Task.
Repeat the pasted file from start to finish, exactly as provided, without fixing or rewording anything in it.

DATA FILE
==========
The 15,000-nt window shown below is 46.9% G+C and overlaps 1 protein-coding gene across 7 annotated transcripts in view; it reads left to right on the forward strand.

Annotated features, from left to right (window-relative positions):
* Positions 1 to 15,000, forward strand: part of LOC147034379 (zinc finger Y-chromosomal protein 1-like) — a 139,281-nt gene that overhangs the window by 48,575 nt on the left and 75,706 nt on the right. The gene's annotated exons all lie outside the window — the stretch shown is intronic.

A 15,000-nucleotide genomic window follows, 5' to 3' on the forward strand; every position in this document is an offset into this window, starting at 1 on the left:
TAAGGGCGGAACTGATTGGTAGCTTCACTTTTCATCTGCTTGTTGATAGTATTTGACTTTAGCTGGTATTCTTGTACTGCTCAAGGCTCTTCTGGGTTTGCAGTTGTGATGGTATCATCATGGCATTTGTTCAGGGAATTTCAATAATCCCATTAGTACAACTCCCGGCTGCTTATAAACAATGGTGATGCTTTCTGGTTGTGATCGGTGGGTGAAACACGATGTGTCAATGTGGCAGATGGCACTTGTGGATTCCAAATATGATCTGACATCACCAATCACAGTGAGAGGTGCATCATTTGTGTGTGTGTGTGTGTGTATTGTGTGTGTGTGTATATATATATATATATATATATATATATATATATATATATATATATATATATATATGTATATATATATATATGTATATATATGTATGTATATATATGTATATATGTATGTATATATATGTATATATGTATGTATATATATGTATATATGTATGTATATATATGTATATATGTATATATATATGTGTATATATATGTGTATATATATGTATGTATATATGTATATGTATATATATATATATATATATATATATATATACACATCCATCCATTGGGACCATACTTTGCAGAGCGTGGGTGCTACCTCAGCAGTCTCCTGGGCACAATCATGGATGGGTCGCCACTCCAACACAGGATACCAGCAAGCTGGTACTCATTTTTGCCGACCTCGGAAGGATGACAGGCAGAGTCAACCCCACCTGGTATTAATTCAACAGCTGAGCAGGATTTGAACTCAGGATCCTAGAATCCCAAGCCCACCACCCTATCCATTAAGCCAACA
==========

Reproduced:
The 15,000-nt window shown below is 46.9% G+C and overlaps 1 protein-coding gene across 7 annotated transcripts in view; it reads left to right on the forward strand.

Annotated features, from left to right (window-relative positions):
* Positions 1 to 15,000, forward strand: part of LOC147034379 (zinc finger Y-chromosomal protein 1-like) — a 139,281-nt gene that overhangs the window by 48,575 nt on the left and 75,706 nt on the right. The gene's annotated exons all lie outside the window — the stretch shown is intronic.

A 15,000-nucleotide genomic window follows, 5' to 3' on the forward strand; every position in this document is an offset into this window, starting at 1 on the left:
TAAGGGCGGAACTGATTGGTAGCTTCACTTTTCATCTGCTTGTTGATAGTATTTGACTTTAGCTGGTATTCTTGTACTGCTCAAGGCTCTTCTGGGTTTGCAGTTGTGATGGTATCATCATGGCATTTGTTCAGGGAATTTCAATAATCCCATTAGTACAACTCCCGGCTGCTTATAAACAATGGTGATGCTTTCTGGTTGTGATCGGTGGGTGAAACACGATGTGTCAATGTGGCAGATGGCACTTGTGGATTCCAAATATGATCTGACATCACCAATCACAGTGAGAGGTGCATCATTTGTGTGTGTGTGTGTGTGTATTGTGTGTGTGTGTATATATATATATATATATATATATATATATATATATATATATATATATATATATATGTATATATATATATATGTATATATATGTATGTATATATATGTATATATGTATGTATATATATGTATATATGTATGTATATATATGTATATATGTATGTATATATATGTATATATGTATATATATATGTGTATATATATGTGTATATATATGTATGTATATATGTATATGTATATATATATATATATATATATATATATATACACATCCATCCATTGGGACCATACTTTGCAGAGCGTGGGTGCTACCTCAGCAGTCTCCTGGGCACAATCATGGATGGGTCGCCACTCCAACACAGGATACCAGCAAGCTGGTACTCATTTTTGCCGACCTCGGAAGGATGACAGGCAGAGTCAACCCCACCTGGTATTAATTCAACAGCTGAGCAGGATTTGAACTCAGGATCCTAGAATCCCAAGCCCACCACCCTATCCATTAAGCCAACA